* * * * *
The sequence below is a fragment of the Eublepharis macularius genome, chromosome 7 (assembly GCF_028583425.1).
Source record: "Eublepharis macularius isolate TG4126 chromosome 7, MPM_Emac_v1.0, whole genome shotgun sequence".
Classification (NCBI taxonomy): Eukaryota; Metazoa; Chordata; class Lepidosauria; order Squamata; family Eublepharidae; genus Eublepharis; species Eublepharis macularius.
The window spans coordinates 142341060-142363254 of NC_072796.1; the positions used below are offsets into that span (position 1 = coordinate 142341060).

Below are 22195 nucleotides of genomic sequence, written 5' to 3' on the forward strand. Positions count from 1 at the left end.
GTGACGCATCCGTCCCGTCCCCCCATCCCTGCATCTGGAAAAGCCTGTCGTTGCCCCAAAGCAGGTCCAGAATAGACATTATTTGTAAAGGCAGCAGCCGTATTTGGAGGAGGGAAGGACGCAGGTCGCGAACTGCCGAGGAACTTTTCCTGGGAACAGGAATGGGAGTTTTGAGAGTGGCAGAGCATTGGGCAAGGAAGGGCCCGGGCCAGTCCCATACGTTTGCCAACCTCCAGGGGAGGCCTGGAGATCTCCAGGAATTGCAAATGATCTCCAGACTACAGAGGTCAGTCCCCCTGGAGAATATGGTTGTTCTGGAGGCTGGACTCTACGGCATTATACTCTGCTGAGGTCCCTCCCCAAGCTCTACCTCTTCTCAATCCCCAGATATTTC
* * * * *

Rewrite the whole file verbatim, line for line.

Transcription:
The sequence below is a fragment of the Eublepharis macularius genome, chromosome 7 (assembly GCF_028583425.1).
Source record: "Eublepharis macularius isolate TG4126 chromosome 7, MPM_Emac_v1.0, whole genome shotgun sequence".
Classification (NCBI taxonomy): Eukaryota; Metazoa; Chordata; class Lepidosauria; order Squamata; family Eublepharidae; genus Eublepharis; species Eublepharis macularius.
The window spans coordinates 142341060-142363254 of NC_072796.1; the positions used below are offsets into that span (position 1 = coordinate 142341060).

Below are 22195 nucleotides of genomic sequence, written 5' to 3' on the forward strand. Positions count from 1 at the left end.
GTGACGCATCCGTCCCGTCCCCCCATCCCTGCATCTGGAAAAGCCTGTCGTTGCCCCAAAGCAGGTCCAGAATAGACATTATTTGTAAAGGCAGCAGCCGTATTTGGAGGAGGGAAGGACGCAGGTCGCGAACTGCCGAGGAACTTTTCCTGGGAACAGGAATGGGAGTTTTGAGAGTGGCAGAGCATTGGGCAAGGAAGGGCCCGGGCCAGTCCCATACGTTTGCCAACCTCCAGGGGAGGCCTGGAGATCTCCAGGAATTGCAAATGATCTCCAGACTACAGAGGTCAGTCCCCCTGGAGAATATGGTTGTTCTGGAGGCTGGACTCTACGGCATTATACTCTGCTGAGGTCCCTCCCCAAGCTCTACCTCTTCTCAATCCCCAGATATTTC